|Gaisang Gyaco||Kelsang Gyatso, Kalsang Gyatso|
|8.||Jamphel Gyatso||1758–1804||1786–1804||བྱམས་སྤེལ་རྒྱ་མཚོ་ |
byams spel rgya mtsho
|Qambê Gyaco||Jampel Gyatso, Jampal Gyatso|
|9.||Lungtok Gyatso||1806–1815||(1808–1815)||ལུང་རྟོགས་རྒྱ་མཚོ་ |
lung rtogs rgya mtsho
|Lungdog Gyaco||Lungtog Gyatso|
|10.||Tsultrim Gyatso||1816–1837||?||ཚུལ་ཁྲིམ་རྒྱ་མཚོ་ |
tshul khrim rgya mtsho
|Cüchim Gyaco||Tshültrim Gyatso|
|11.||Khendrup Gyatso||1838–1856||1844–1856||མཁས་གྲུབ་རྒྱ་མཚོ་ |
mkhas grub rgya mtsho
|Kaichub Gyaco||Kedrub Gyatso|
|12.||Trinley Gyatso||1857–1875||?||འཕྲིན་ལས་རྒྱ་མཚོ་ |
‘phrin las rgya mtsho
|Chinlai Gyaco||Trinle Gyatso|
|13.||Thubten Gyatso||1876–1933||?||ཐུབ་བསྟན་རྒྱ་མཚོ་ |
thub bstan rgya mtsho
|Tubdain Gyaco||Thubtan Gyatso, Thupten Gyatso|
|14.||Tenzin Gyatso||1935–present||1950–present |
(currently in exile)
bstan ‘dzin rgya mtsho
2nd Dalai Lama, Gendun Gyatso 1475-1541
3rd Dalai Lama, Sonam Gyatso 1543–1588
4th Dalai Lama, Yonten Gyatso, 1589-1616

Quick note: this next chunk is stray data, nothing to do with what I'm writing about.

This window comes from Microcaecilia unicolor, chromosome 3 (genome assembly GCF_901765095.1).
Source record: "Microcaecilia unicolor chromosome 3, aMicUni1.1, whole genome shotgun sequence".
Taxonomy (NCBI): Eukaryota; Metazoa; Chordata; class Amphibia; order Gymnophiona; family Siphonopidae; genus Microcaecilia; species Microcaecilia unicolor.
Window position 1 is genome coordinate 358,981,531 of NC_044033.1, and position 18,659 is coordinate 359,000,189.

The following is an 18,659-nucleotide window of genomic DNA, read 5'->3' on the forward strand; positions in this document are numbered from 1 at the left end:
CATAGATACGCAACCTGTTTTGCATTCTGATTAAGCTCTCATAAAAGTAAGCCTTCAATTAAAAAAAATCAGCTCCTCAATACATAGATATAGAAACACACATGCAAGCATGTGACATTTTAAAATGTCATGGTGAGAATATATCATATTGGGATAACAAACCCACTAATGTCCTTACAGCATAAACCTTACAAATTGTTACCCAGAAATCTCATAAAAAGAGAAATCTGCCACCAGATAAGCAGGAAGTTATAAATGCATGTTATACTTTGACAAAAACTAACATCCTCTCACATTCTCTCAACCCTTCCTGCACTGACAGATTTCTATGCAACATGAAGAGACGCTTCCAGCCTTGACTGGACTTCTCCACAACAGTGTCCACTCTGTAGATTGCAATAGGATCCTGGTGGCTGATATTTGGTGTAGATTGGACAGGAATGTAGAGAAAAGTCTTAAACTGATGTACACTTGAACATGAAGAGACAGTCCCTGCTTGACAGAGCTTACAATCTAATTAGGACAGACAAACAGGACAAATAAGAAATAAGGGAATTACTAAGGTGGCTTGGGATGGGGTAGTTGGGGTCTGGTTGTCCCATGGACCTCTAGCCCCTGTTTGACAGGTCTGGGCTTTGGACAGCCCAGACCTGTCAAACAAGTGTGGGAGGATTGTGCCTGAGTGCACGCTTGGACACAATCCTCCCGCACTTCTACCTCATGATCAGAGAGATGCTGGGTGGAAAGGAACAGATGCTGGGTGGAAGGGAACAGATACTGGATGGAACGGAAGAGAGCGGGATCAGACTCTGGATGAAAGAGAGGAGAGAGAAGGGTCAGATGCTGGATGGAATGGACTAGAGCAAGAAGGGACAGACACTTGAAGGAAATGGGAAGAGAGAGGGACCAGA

5th Dalai Lama, Lozang Gyatso 1617-1682
6th Dalai Lama, Tsangyang Gyatso 1683-1706
7th Dalai Lama,Kelzang Gyatso, 1708-1757.
8th Dalai Lama, Jamphel Gyatso 1758-1804
9th Dalai Lama, Lungtok Gyatso 1806-1815
10th Dalai Lama , Tsultrim Gyatso 1816-1837
11th Dalai Lama , Khendrup Gyatso 1838–1856
12th Dalai Lama, Trinley Gyatso 1857–1875
13th Dalai Lama, Thubten Gyatso 1876-1933
14th Dalai Lama, Tenzin Gyatso 1935-
Starting with the 5th Dalai Lama and until the 14th Dalai Lama's flight into exile in 1959, the Dalai Lamas resided during winter at the Potala Palace, and in the summer at the Norbulingka palace and park. Both residences are located in Lhasa, Tibet, approximately 3 km apart. In 1959, subsequent to the then ongoing Chinese occupation of Tibet, the 14th Dalai Lama sought refuge within India. The then Indian Prime Minister, Jawaharlal Nehru was instrumental in granting safe refuge to the Dalai Lama and his fellow Tibetans. The Dalai Lama has since been in refuge in Dharamsala, in the state of Himachal Pradesh in northern India, where the Central Tibetan Administration (The Tibetan Government in Exile) is also established. Tibetan refugees have constructed and opened many schools and Buddhist temples in Dharamsala.